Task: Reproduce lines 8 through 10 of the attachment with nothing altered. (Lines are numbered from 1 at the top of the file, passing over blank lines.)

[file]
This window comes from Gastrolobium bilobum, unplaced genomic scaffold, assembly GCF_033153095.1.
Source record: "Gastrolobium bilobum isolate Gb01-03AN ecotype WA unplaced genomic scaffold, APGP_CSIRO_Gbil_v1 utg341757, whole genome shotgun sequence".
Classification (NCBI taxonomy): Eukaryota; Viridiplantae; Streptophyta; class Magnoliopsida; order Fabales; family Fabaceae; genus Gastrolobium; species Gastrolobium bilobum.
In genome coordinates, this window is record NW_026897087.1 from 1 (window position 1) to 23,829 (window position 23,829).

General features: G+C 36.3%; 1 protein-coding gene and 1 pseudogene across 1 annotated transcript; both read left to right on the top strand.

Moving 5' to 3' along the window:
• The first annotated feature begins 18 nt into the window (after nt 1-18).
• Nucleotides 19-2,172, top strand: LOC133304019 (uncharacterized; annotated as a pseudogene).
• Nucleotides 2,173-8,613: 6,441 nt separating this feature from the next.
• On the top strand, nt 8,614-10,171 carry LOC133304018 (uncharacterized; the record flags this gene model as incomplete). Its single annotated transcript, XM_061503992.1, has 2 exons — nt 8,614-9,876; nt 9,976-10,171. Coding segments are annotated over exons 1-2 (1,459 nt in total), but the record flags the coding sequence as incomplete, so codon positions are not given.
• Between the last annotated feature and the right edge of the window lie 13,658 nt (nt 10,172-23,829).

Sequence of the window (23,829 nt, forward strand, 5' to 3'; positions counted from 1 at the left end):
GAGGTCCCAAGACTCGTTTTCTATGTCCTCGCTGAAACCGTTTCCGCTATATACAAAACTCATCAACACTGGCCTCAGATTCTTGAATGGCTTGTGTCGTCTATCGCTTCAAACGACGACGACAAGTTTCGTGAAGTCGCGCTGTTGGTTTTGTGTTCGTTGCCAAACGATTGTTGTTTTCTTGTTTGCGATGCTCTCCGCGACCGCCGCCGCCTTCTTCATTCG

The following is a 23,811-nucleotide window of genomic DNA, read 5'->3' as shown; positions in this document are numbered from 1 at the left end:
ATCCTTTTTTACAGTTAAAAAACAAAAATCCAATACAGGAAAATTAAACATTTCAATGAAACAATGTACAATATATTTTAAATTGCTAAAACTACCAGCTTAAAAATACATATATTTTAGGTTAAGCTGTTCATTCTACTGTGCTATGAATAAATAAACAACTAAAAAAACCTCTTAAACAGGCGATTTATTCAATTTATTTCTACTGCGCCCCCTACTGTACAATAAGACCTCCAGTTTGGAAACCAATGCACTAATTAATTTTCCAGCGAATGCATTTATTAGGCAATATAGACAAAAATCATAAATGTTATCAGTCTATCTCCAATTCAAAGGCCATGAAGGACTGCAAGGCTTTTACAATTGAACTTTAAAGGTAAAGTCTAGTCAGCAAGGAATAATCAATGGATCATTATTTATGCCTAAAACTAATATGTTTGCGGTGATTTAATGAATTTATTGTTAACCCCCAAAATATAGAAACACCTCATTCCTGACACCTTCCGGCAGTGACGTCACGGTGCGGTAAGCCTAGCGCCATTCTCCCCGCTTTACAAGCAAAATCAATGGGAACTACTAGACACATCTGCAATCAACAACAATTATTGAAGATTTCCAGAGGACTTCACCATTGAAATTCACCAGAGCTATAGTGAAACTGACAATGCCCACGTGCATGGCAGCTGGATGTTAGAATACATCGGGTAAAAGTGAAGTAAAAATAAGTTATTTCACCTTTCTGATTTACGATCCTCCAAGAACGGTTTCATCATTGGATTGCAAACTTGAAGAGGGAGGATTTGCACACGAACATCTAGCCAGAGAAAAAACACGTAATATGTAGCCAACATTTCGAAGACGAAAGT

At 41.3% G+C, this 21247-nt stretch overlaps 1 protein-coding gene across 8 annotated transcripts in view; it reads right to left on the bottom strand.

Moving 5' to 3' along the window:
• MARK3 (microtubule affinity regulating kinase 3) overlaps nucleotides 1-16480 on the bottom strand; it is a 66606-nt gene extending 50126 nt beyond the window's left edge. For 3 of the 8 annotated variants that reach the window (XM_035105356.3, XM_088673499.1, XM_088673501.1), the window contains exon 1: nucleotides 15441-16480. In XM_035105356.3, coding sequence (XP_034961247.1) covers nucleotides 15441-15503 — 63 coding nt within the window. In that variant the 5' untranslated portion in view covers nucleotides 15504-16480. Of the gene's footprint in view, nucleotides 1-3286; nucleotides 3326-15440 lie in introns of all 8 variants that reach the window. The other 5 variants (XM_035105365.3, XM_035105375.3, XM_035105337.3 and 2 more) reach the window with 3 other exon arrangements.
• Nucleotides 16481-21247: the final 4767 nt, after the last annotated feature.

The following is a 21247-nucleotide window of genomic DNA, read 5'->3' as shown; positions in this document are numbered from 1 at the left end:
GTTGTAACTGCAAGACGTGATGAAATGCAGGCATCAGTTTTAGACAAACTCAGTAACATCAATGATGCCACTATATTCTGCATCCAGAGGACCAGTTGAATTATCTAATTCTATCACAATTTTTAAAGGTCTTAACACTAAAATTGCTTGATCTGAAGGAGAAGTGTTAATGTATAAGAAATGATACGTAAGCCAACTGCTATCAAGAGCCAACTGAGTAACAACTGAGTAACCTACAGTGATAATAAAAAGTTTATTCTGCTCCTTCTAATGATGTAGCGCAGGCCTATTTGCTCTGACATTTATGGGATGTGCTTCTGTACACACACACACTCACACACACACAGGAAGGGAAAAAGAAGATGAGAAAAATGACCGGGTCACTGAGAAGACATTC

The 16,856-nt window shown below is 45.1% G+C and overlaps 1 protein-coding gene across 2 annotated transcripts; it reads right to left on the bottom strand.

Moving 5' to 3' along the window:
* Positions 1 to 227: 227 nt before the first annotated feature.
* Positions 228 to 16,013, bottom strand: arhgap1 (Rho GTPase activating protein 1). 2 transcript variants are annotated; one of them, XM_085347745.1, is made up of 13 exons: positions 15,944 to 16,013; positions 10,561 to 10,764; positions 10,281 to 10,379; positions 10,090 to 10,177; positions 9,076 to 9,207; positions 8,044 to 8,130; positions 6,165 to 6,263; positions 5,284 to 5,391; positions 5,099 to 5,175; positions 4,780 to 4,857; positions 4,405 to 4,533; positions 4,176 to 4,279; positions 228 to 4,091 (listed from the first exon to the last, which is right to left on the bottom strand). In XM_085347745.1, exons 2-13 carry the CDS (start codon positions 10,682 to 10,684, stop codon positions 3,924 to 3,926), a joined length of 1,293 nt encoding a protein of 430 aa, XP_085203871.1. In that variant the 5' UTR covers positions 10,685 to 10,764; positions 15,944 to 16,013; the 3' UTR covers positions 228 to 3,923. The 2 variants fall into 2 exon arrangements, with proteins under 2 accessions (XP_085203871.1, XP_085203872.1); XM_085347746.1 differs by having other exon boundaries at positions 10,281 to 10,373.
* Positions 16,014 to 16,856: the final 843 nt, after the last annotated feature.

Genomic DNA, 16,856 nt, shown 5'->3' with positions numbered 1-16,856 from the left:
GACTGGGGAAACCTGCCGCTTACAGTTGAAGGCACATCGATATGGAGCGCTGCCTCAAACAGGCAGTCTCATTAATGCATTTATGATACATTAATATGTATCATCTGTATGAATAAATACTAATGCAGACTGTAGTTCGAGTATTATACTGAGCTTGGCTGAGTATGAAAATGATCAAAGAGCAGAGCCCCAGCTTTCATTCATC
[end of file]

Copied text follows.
• Nucleotides 19-2,172, top strand: LOC133304019 (uncharacterized; annotated as a pseudogene).
• Nucleotides 2,173-8,613: 6,441 nt separating this feature from the next.
• On the top strand, nt 8,614-10,171 carry LOC133304018 (uncharacterized; the record flags this gene model as incomplete). Its single annotated transcript, XM_061503992.1, has 2 exons — nt 8,614-9,876; nt 9,976-10,171. Coding segments are annotated over exons 1-2 (1,459 nt in total), but the record flags the coding sequence as incomplete, so codon positions are not given.